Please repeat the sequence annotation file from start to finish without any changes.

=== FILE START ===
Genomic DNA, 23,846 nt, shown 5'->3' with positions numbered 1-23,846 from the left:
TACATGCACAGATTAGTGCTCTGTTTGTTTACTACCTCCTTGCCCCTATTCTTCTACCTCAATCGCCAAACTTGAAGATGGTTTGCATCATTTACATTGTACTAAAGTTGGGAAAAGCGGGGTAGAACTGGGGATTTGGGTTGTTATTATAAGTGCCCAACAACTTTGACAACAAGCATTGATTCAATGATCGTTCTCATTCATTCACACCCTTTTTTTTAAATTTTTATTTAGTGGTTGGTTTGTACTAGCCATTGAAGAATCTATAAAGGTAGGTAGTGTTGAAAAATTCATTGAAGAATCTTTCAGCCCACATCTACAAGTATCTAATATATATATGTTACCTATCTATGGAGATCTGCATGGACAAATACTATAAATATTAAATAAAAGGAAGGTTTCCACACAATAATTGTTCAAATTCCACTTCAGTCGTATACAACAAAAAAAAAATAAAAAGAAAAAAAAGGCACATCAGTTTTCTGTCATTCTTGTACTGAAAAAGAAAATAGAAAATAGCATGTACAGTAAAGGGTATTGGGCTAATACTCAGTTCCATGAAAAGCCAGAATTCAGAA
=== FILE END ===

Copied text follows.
Genomic DNA, 23,846 nt, shown 5'->3' with positions numbered 1-23,846 from the left:
TACATGCACAGATTAGTGCTCTGTTTGTTTACTACCTCCTTGCCCCTATTCTTCTACCTCAATCGCCAAACTTGAAGATGGTTTGCATCATTTACATTGTACTAAAGTTGGGAAAAGCGGGGTAGAACTGGGGATTTGGGTTGTTATTATAAGTGCCCAACAACTTTGACAACAAGCATTGATTCAATGATCGTTCTCATTCATTCACACCCTTTTTTTTAAATTTTTATTTAGTGGTTGGTTTGTACTAGCCATTGAAGAATCTATAAAGGTAGGTAGTGTTGAAAAATTCATTGAAGAATCTTTCAGCCCACATCTACAAGTATCTAATATATATATGTTACCTATCTATGGAGATCTGCATGGACAAATACTATAAATATTAAATAAAAGGAAGGTTTCCACACAATAATTGTTCAAATTCCACTTCAGTCGTATACAACAAAAAAAAAATAAAAAGAAAAAAAAGGCACATCAGTTTTCTGTCATTCTTGTACTGAAAAAGAAAATAGAAAATAGCATGTACAGTAAAGGGTATTGGGCTAATACTCAGTTCCATGAAAAGCCAGAATTCAGAA